In this climate of fear, the population of California’s state facility system ballooned, 25
resulting in rampant overcrowding. Longer periods of confinement contributed to population, as
new adult-style parole consideration policies pegged length of confinement at the California Youth
Authority (“CYA” or “Youth Authority”) 26 to categories of offenses rather than youths’
rehabilitative needs. 27 In July 1996, the point of its greatest expansion, the CYA had a population
of 10, 115 youth in facilities designed for many fewer. 28 The system as a whole was at 137% of its
capacity and individual institutions were being run at as much as 172% capacity. 29
The CYA began to resemble an adult prison system. In fact, the N.A. Chaderjian facility,
which opened in 1991, was modeled after an adult high security prison, featuring single cells
instead of dormitories and two-tiered living units with glassed-in surveillance decks. 30 The
evolution of CYA into a prison system was further advanced when a portion of its staff joined the
California Correctional Peace Officers Association, the prison guards’ union. That affiliation
formally exposed CYA staff to the philosophy and hardware of adult corrections. 31 In this
environment, control measures like “solitary confinement” flourished.
25 Aside from the effect of “tough on crime” attitudes, growth in the state facility system was fiscally driven. Earlier
financial incentives to serve youth locally had been lost, and it was cheaper for counties to commit youth to the state
system than to handle them locally. BARRY KRISBERG ET AL., A NEW ERA IN CALIFORNIA JUVENILE JUSTICE 5 (2010),
available at http://www.nccdglobal.org/sites/default/files/publication_pdf/a-new-era.pdf.
26 In 2019, California has two government-operated systems of juvenile facilities. The Division of Juvenile Facilities
is operated by the state agency that runs adult prisons – the Department of Corrections and Rehabilitation. The Division
became a part of the Department of Corrections and Rehabilitation in 2005. See CAL. WELF. & INST. CODE § 1710(a)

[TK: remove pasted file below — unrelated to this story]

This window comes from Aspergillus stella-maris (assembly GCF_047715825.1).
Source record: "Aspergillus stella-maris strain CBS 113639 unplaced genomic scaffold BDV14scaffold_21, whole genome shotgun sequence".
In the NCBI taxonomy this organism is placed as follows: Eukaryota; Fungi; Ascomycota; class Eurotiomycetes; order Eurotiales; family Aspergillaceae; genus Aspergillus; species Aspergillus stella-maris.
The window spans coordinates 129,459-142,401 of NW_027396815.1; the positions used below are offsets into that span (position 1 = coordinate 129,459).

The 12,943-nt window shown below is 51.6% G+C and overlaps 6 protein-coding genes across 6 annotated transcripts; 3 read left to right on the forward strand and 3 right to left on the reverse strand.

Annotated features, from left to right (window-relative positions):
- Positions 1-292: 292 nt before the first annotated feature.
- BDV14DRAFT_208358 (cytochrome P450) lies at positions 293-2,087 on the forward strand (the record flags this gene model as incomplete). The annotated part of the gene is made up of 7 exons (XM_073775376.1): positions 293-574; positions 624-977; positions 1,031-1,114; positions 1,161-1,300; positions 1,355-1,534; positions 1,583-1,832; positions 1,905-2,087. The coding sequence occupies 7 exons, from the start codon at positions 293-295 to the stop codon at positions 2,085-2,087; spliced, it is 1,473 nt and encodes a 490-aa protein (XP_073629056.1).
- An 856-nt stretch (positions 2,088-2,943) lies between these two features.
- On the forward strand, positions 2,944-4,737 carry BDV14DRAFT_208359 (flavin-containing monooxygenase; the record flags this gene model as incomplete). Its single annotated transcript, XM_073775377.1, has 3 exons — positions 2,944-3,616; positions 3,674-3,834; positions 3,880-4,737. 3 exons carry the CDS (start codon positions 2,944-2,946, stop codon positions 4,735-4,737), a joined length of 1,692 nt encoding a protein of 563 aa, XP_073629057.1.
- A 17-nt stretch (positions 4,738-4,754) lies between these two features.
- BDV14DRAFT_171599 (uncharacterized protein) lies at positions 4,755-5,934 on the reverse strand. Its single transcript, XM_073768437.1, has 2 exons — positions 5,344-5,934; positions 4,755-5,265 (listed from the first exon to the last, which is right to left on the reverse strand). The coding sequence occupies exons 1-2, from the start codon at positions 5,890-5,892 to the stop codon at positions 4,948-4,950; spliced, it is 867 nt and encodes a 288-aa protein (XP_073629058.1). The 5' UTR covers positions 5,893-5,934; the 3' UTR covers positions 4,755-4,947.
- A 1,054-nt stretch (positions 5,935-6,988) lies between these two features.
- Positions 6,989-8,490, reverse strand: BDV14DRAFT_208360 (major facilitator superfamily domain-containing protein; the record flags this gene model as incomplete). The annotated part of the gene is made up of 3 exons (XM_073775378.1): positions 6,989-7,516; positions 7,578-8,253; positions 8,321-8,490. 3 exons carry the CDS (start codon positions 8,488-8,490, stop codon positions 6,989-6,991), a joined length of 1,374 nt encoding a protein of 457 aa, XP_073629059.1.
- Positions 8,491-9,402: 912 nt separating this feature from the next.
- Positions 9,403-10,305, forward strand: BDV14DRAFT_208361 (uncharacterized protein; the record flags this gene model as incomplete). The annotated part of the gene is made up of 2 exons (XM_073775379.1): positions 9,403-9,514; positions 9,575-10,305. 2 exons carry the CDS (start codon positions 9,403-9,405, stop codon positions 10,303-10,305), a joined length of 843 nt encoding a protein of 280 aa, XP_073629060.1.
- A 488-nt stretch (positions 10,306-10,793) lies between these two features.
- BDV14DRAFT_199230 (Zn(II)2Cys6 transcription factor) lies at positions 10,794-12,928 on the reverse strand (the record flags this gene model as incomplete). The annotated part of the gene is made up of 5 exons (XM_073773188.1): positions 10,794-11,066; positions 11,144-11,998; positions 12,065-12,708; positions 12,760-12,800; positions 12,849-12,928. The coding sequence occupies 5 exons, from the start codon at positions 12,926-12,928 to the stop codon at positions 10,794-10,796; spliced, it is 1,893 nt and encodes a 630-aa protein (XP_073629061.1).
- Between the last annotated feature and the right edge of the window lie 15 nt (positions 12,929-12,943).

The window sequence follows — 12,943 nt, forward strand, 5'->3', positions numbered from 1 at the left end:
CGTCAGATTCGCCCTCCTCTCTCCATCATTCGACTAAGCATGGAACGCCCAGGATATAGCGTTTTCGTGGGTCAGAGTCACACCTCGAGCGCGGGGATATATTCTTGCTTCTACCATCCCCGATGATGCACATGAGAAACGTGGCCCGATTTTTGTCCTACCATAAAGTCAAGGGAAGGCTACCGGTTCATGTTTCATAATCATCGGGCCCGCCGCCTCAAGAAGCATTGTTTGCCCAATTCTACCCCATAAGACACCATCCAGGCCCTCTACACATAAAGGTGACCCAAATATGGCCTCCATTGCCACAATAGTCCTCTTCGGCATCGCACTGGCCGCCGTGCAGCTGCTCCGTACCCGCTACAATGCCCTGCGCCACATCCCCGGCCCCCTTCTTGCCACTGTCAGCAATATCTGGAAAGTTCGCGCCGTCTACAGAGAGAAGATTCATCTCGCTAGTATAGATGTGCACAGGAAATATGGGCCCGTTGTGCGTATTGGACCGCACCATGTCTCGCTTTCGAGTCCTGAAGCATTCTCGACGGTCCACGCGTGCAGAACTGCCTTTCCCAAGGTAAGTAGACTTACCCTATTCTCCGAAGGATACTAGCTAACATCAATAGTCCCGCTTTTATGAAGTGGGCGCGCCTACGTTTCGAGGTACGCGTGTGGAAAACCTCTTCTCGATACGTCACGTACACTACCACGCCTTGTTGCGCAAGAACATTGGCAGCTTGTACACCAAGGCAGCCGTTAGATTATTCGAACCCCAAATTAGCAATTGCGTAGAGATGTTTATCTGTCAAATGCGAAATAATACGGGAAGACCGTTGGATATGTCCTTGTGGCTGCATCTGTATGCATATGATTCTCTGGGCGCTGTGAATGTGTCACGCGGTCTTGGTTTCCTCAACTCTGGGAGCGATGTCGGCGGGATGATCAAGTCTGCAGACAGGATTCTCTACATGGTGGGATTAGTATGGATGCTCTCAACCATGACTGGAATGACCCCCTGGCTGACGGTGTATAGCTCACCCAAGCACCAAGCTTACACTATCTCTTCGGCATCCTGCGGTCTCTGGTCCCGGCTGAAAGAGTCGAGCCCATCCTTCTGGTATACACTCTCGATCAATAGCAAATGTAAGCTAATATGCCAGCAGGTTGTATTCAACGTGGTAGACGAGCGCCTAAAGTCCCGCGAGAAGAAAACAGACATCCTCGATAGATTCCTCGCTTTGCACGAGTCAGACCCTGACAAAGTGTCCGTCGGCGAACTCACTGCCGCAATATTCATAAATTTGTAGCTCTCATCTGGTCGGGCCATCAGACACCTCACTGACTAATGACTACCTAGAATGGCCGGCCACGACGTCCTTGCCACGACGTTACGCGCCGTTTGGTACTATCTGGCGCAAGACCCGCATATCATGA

(2005). For much of the period leading up to the changes discussed in this article, it was called the Department of the
Youth Authority, and commonly referred to as “Youth Authority” or “CYA.” Id. The second system of institutions is
run by the 58 counties. Every county is required to have a place for the detention of youth and most achieve this by
operating a juvenile hall. See CAL. WELF. & INST. CODE § 850 (1961). In addition, state law provides for the
establishment of camps or ranches for post-dispositional commitments, and many counties have one or more. See
CAL. WELF. & INST. CODE § 880 (amended 1998).
27 Macallair, supra note 7, at 196–97. Also, many youth whose commitment offense would have permitted an earlier
release received “time adds” from the Youthful Offender Parole Board that caused them to be held for the maximum
jurisdictional time allowed by law.
28 DEP’ T OF THE YOUTH AUTH. RESEARCH DIV. INFO. SYS. UNIT, MON THLY POPULATION REPOR T AS OF JULY 31, 1995
(Aug. 2, 1995), available at
%201996.pdf. At that point in time, the California Youth Authority ran two reception centers, ten institutions, four
camps, and a halfway house.
30 See Macallair, supra note 7, at 212–13; Barbara Anderson et al., Hall of Shame: A world of rage locked in a cage,
FRESNO BEE (Feb. 18, 2001), http://www.caichildlaw.org/Misc/Hall_of_Shame.pdf.
31 The former head of the Youth Authority, Allen Breed, described this transformation in May 2000: “The entire
emphasis shifted from statewide leadership in the entire juvenile justice arena to concentration on the operation of
correctional institutions and a parole system with significantly reduced resources . . . Into this void also has moved a
very strong prisoner officers’ union which has introduced uniforms, philosophy, and procedure normally found in a
prison setting.” Joint Oversight Hearing of the Senate and Assembly Committees on Public Safety Regarding the
California Department of the Youth Authority 1999-2000 Leg. Sess. (Ca. 2000) (testimony of Allen Breed),
14/ spsf.senate.ca.gov/jointinformationalhearingonthecaliforniayouthauthoritymay162000/index.html [hereinafter
Joint Oversight Hearing]. This hearing on the California Youth Authority was widely publicized. See, e.g., Carl
Ingram, Probe Paints State Youth Authority as a System in Chaos, L.A. TIMES (May 17, 2000),
http://articles.latimes.com/2000/may/17/news/mn-30918; Mark Gladstone, Watchdog finds abuse, absence of training
in Youth Authority, L.A. TIMES (May 17, 2000).